2/27/2015 NYPD Commissioner Bill Bratton Says Police Are Responsible for 'Worst Parts' of Black History
"Slavery, our country's original sin, sat on a foundation codified by laws and enforced by police, by slave catchers," Bratton said. He specifically pointed to Dutch settler Peter Stuyvesant, [ see Virgn Islands Financial Literacy Unit ] who came to New Amsterdam in 1664 and promptly formed a police department to help ensure the longevity of slavery. "Since then, the stories of police and Black citizens have intertwined again and again," he said. "The unequal nature of that relationship cannot and must not be denied."

1642 Income and Property Tax introduced in England.

1650 World population estimated 500 million.

1650 The European colony in Suriname was founded in the 1650s by Lord Francis Willoughby, the British governor of Barbados. This colony was captured by the Dutch under Abraham Crijnsen during the Second Anglo–Dutch War.

On July 31, 1667, under the Treaty of Breda the Dutch offered New Netherland (including New Amsterdam, modern-day New York City) in exchange for their sugar factories on the coast of Suriname. In 1683 Suriname was sold to the Dutch West India Company. The colony developed an agricultural economy based on African slavery. England controlled Suriname during the Napoleonic Wars from 1799 until 1816, when it was returned to the Dutch.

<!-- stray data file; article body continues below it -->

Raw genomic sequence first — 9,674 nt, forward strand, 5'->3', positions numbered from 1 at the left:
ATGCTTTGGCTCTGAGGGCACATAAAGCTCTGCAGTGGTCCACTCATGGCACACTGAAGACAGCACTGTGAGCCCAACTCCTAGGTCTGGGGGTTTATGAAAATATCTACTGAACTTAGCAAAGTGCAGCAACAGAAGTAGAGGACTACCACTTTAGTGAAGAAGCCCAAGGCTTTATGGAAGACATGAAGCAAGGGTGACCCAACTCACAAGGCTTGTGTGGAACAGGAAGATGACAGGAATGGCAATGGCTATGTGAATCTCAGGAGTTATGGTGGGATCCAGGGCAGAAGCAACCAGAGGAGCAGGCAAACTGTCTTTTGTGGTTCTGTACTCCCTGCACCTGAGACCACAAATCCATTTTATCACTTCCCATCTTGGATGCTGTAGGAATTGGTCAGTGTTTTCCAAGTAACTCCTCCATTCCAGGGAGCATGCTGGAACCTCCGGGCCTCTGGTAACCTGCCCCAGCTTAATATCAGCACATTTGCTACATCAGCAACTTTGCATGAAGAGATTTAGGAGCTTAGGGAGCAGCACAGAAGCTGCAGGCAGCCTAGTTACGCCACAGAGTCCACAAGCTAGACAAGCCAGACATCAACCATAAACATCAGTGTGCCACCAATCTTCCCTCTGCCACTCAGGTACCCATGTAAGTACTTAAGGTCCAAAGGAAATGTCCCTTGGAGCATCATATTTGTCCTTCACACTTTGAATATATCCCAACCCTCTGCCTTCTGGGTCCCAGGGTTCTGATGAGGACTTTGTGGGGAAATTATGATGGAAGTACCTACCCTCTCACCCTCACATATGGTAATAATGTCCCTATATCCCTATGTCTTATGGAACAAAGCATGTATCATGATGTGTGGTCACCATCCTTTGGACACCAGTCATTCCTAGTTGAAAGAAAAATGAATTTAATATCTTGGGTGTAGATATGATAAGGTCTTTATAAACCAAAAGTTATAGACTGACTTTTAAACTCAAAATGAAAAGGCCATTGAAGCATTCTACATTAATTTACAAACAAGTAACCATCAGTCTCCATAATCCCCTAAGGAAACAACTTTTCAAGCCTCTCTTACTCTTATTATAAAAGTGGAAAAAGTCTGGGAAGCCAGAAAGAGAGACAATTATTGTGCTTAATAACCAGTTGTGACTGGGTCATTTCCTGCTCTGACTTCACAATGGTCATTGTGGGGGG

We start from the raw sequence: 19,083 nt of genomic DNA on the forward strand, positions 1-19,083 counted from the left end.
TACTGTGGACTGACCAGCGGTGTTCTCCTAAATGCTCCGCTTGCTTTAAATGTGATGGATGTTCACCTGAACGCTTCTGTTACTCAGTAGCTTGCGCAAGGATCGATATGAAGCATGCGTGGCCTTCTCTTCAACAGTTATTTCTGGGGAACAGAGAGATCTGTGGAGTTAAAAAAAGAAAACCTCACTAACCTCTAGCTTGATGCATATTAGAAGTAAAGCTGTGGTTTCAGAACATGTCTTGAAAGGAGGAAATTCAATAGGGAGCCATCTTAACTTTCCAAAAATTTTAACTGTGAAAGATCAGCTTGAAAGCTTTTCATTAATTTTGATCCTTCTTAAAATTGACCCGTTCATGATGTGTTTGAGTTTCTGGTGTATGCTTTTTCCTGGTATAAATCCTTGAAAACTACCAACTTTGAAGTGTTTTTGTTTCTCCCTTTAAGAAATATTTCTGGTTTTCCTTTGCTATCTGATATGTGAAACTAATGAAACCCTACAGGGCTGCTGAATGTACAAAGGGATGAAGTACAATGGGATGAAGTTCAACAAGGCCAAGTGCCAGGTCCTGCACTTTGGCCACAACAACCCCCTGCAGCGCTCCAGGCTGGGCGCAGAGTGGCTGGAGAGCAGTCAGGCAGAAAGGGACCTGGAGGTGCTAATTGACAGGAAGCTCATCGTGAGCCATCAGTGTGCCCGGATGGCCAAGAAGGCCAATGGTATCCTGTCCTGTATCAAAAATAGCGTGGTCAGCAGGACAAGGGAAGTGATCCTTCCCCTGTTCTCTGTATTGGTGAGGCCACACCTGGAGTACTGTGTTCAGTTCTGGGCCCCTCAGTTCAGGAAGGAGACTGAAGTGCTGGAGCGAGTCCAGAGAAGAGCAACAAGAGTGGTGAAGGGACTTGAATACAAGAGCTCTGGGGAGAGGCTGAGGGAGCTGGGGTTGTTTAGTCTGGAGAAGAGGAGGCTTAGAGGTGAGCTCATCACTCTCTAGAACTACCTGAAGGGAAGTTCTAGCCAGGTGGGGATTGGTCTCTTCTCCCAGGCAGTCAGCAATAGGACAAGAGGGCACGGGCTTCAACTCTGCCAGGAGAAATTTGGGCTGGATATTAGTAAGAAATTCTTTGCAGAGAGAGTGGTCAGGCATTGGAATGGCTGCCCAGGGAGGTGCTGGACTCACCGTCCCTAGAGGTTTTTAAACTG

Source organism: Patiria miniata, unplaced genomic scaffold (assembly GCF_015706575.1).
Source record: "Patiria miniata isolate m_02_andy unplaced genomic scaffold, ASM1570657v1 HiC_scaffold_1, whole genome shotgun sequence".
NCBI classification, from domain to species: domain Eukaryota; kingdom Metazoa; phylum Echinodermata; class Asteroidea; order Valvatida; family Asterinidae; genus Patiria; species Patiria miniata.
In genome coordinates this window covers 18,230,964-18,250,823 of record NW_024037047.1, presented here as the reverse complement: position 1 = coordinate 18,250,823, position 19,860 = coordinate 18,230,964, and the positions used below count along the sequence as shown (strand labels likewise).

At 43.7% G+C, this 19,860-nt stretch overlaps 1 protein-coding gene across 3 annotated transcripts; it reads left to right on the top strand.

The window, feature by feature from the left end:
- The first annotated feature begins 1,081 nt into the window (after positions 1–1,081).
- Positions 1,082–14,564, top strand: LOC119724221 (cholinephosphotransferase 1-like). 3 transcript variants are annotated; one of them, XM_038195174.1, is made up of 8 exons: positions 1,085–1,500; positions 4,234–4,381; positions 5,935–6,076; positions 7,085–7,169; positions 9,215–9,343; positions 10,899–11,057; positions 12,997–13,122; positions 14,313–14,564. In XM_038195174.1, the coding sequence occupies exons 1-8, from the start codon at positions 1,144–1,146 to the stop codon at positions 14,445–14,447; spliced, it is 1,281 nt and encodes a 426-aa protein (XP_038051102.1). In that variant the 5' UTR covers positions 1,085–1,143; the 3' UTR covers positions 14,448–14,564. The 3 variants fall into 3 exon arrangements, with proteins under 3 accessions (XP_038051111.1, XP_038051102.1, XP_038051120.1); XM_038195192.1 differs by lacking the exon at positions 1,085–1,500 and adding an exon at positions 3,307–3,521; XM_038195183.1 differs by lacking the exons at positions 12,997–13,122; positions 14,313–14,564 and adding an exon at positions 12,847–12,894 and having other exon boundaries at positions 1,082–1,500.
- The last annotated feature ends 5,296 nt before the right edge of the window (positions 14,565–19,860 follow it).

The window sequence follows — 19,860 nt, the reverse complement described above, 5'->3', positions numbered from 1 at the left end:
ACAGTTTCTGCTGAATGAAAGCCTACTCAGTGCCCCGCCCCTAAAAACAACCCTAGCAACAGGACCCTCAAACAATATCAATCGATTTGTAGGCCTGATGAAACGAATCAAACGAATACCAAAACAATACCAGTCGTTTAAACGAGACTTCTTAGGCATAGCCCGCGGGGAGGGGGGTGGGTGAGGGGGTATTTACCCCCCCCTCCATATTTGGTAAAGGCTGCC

1651 The colonial Governor de Poincy purchased the island of St. Croix privately in 1651.

Then, in 1653, de Poincy made a gift of his possession to the Knights of Malta, and he himself remained as Governor. Twelve years later, in 1665, the Knights sold St. Croix to the French West India Company. The French Crown claimed the island and took possession in 1674. But, by 1695, France had lost interest in St. Croix and all French settlers were ordered to leave for Hispanola. For some unknown reason, they destroyed their buildings and burned their fields, altfiough they left their cattle behind. The best preserved ruin from French days is at Judith's Fancy.

1650 Extermination of North American Indian people begins.

1652 Upon his nomination as governor of Curaçao, Peter Stuyvesant tried his utmost to limit the Jews' rights.

1657 Chocolate drinking introduced in London.

1658 First bank note introduced in Sweden.

1660 Dutch (Boers) settle in South Africa.

1660 British pass the Navigation Act

to prevent transport of sugar, tobacco, or any product of the American Colonies to any port outside England, Ireland and British possessions. British find sugar pushing so profitable it becomes a matter of national security